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|Title:||Increased iron staining in the cerebral cortex of cholesterol fed rabbits||Authors:||Ong, W.-Y.
|Issue Date:||Apr-2004||Citation:||Ong, W.-Y., Tan, B., Pan, N., Jenner, A., Whiteman, M., Ong, C.-N., Watt, F., Halliwell, B. (2004-04). Increased iron staining in the cerebral cortex of cholesterol fed rabbits. Mechanisms of Ageing and Development 125 (4) : 305-313. ScholarBank@NUS Repository. https://doi.org/10.1016/j.mad.2004.01.008||Abstract:||The link between hypercholesterolemia and neuronal damage is not clear. In the present study, we studied some of the possible effects of hypercholesterolemia on the brain, using the cholesterol fed New Zealand White rabbit as a model. An increase in the number of iron positive cells (i.e. oligodendrocytes) was observed in the brain parenchyma, in rabbits treated with a high cholesterol diet for 8 weeks. At this time, no neuronal death was observed, indicating that the increased iron did not occur as a consequence of neuronal injury. No heme oxygenase-1 (HO-1) or bilirubin immunoreactivity was observed in the brains in these rabbits, indicating that the iron accumulation did not occur as a consequence of increased breakdown of heme. It is postulated that cholesterol could have subtly damaged brain endothelial cells, resulting in increased iron transport across brain endothelial cells. Hypercholesterolaemia is known to be associated with increased plasma lipid peroxidation which might contribute to such damage. © 2004 Elsevier Ireland Ltd. All rights reserved.||Source Title:||Mechanisms of Ageing and Development||URI:||http://scholarbank.nus.edu.sg/handle/10635/53294||ISSN:||00476374||DOI:||10.1016/j.mad.2004.01.008|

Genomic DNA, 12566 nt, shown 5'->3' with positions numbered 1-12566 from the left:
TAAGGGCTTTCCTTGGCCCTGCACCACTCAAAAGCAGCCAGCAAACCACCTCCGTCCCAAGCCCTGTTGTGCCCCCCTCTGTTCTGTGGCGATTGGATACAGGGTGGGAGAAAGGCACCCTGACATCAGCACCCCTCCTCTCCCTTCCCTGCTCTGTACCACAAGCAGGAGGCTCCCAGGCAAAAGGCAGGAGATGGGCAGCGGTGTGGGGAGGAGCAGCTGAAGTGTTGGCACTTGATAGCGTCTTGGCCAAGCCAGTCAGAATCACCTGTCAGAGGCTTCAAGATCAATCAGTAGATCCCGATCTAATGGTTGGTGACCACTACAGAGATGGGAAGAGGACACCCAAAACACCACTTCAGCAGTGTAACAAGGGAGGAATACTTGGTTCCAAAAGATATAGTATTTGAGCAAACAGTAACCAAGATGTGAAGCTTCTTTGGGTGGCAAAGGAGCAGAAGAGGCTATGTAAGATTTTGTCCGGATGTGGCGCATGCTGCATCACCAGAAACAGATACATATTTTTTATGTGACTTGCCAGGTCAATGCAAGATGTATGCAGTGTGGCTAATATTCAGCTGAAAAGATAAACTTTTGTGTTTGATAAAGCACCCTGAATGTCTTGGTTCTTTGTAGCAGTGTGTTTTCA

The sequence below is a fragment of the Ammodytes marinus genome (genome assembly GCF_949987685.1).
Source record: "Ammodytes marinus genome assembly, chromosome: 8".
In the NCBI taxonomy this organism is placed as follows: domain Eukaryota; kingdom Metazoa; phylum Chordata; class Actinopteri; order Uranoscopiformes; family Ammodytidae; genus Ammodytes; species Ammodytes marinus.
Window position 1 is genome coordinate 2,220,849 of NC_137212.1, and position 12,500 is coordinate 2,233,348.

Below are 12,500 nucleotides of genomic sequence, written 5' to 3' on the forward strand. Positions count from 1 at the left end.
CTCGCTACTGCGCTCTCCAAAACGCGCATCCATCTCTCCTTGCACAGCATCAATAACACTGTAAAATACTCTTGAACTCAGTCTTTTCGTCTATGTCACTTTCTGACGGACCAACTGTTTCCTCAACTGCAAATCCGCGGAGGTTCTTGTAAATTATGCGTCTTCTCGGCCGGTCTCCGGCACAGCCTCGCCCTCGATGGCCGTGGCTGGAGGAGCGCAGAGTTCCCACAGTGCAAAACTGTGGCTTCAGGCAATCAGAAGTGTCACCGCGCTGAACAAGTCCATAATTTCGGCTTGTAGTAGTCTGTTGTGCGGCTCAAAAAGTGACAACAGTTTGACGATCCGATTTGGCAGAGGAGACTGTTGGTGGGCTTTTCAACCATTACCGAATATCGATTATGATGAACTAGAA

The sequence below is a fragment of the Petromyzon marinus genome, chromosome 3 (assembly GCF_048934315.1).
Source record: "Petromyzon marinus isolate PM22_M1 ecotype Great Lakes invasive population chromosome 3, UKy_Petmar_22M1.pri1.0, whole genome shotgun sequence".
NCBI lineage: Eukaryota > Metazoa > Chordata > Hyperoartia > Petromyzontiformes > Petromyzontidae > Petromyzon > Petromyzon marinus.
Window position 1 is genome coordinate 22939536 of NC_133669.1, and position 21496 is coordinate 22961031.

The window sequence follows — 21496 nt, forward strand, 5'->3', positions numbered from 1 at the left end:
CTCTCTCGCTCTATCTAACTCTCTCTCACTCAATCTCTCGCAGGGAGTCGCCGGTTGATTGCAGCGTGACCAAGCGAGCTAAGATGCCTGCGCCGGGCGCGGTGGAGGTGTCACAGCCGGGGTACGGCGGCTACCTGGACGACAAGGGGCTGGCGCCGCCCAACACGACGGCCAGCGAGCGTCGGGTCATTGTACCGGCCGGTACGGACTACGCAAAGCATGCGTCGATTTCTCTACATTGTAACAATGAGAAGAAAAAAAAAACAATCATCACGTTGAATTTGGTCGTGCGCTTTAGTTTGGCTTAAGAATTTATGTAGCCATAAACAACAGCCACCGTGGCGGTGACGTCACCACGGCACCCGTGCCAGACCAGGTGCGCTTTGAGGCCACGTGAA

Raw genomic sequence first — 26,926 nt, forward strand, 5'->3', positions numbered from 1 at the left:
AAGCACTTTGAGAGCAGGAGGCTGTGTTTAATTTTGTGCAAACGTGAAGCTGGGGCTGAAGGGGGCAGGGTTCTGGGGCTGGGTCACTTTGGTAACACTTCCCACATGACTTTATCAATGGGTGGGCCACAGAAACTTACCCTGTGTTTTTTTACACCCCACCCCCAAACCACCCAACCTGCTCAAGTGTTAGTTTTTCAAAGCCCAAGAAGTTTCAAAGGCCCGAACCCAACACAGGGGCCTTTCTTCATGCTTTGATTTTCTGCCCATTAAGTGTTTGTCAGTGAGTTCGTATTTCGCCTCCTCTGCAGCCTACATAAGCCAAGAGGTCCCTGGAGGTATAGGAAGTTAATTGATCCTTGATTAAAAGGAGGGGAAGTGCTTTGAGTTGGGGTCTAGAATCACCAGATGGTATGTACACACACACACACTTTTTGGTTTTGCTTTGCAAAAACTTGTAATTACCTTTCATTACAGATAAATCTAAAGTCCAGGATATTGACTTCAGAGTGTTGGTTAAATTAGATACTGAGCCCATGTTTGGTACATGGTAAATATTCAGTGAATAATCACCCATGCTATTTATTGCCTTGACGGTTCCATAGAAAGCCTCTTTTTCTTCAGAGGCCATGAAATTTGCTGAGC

|Appears in Collections:||Staff Publications|
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